Social Security Reform in Latin America

Article excerpt

Latin America has seen a great deal of political and economic upheaval over the last hundred years. What happened in Chile in 1981, however, was a "quiet" revolution - one that dramatically changed the way people look at retirement programs around the world. In that year, the Chilean government pioneered the radical idea of completely overhauling the nation's then-bankrupt national social security reform program, replacing it with a privately managed, funded, defined-contribution pension system. Today, more than 15 years later, the Chilean pension fund "success story" has caught the attention of economists and policymakers everywhere.

To understand why Chile's restructuring of its social security system has caught the attention of its Latin American neighbors - and many other nations as well - it is useful to begin by asking what that country did and why. Next we summarize what other countries did, following in Chile's footsteps. Finally we offer a brief assessment of the Latin model for social security reform.(1)


At the end of the 1970s, Chile's old-age retirement program was in disarray. Many "cajas" - publicly managed pension programs - were critically under-funded, placing the government in the unenviable position of either closing them down or radically restructuring them. In 1981, the government decided to terminate these old plans, instituting in their place a national two-tiered social security system.

Most widely discussed is the private pension tier in this new system, known as the AFP plan (Association of Pension Funds). This structure mandates that every (formal sector) worker pay 10 percent of earnings into a privately administered defined-contribution pension plan. System taxes are collected by a pension sales force of more than 19,000 agents; individual workers may designate a fund manager from among approximately 20 state-licensed and regulated fund managers who compete for the privilege of managing workers' investments. AFP sales agents hence devote substantial effort to trying to get workers to switch AFPs up to four times per year. Less well known, but also important, is the other tier in the Chilean national system, which takes the form of a government-supported old-age benefit promise. This is a floor or minimum benefit, payable by the government to workers whose private AFP pension is too small to generate a minimum payout.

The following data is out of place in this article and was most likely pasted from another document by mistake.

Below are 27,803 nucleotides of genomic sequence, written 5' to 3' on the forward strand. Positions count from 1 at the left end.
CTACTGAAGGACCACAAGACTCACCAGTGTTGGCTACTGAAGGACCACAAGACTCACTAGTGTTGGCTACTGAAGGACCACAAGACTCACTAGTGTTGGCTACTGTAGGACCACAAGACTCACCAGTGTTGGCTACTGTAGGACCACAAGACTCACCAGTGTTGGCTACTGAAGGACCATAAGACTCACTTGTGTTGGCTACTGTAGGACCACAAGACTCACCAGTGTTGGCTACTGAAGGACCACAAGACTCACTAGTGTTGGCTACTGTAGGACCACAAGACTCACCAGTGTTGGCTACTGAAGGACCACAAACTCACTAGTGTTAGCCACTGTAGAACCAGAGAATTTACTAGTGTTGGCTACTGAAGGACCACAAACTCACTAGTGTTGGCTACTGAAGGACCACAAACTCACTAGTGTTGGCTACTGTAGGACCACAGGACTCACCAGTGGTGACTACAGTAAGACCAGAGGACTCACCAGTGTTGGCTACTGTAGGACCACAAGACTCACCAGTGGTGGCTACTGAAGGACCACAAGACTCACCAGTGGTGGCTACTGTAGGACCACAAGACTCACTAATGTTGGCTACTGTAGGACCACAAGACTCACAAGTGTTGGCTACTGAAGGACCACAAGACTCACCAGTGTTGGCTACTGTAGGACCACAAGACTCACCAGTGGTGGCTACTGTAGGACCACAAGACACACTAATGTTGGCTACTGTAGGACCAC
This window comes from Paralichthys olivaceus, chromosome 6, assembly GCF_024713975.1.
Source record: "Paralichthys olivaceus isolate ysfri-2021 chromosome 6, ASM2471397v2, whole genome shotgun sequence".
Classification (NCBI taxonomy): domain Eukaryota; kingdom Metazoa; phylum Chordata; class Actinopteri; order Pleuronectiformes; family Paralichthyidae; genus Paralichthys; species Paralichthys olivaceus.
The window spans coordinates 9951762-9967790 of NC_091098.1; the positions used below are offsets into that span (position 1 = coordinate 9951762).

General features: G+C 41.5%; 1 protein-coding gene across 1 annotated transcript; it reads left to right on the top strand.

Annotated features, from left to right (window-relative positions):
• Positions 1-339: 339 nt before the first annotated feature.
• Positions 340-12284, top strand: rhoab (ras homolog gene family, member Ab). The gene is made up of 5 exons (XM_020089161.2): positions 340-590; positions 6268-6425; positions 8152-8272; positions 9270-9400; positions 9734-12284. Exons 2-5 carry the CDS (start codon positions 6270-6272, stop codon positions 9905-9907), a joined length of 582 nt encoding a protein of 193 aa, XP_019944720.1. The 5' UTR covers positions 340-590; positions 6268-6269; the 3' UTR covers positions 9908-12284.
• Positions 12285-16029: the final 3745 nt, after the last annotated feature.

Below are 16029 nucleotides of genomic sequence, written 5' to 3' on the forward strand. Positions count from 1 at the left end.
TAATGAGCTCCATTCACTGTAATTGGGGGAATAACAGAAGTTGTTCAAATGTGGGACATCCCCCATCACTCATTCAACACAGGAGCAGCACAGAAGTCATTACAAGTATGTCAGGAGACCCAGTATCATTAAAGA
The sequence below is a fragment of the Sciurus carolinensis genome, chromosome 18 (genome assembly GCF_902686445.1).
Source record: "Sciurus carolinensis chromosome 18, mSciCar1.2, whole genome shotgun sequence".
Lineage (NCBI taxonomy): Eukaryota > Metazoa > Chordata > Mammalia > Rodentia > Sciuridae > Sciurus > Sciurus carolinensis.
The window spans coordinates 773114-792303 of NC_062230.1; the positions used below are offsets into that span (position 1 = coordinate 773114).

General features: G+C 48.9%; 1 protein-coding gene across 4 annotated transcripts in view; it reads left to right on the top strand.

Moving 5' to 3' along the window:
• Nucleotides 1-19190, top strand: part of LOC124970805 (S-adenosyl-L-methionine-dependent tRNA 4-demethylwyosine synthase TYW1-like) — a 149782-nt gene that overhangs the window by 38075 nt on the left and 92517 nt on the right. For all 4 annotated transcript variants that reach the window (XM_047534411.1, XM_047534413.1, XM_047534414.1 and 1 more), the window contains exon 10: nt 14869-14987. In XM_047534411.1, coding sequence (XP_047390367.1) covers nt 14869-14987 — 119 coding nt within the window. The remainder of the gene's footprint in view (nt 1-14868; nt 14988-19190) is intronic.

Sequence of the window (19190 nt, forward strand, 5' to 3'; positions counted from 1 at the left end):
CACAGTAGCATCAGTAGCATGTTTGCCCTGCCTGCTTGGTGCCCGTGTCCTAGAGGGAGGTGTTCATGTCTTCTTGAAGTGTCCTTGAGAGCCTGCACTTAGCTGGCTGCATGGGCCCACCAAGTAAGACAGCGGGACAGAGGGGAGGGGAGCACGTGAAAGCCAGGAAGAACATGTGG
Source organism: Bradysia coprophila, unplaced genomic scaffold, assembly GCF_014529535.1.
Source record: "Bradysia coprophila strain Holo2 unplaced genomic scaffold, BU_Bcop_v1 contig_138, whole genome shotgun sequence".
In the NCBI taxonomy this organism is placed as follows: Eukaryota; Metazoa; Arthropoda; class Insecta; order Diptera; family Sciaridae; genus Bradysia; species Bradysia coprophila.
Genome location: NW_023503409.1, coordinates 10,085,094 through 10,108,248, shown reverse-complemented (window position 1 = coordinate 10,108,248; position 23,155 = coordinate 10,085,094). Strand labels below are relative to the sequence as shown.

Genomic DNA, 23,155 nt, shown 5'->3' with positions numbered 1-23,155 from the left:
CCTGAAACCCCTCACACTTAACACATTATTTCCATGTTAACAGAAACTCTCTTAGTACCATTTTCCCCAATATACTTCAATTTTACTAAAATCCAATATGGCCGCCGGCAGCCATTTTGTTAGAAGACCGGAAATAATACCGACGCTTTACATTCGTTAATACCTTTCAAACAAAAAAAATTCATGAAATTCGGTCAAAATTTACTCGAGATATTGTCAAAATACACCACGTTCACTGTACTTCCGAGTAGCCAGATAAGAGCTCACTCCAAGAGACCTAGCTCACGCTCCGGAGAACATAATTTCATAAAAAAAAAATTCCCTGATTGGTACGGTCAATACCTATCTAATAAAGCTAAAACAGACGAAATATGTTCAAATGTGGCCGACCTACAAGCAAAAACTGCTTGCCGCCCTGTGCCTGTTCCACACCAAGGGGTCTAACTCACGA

Several financing techniques were needed to pay for the transition to this new system. The Chilean government was fortunate to have a budget surplus worth about 5 percent of GDP. In addition, benefit entitlements under the old plan were pared down, in part by raising the retirement ages and years of service required for full benefits. Finally, the government issued new debt in the form of "Recognition Bonds" to workers with accrued benefit promises under the old terminated system. These bonds were estimated at around 80 percent of GDP and will be paid down over the next 45 years or so.

Benefit payouts at retirement are determined by workers' accruals in their AFP accounts. These accumulations may be used to purchase an annuity from an insurance firm, or workers may take a "programmed withdrawal" akin to the minimum distributions computed by the United States Internal Revenue Service. (A retiree with a very large pension accrual might also be allowed to take a partial lump sum.) Should the retiree's benefit payment be too low, however, the government will instead provide him with a guaranteed minimum benefit - worth about three-quarters of the minimum wage, or one-quarter of the worker's average pay during the decade prior to retirement. In that event, his AFP amount is taxed 100 percent by the government.

One as-yet-unsettled issue is how large this minimum guarantee promise will end up being. Some analysts have opined that perhaps a majority of future retirees may be owed this minimum payout if investment performance and labor earnings fall below current projections. …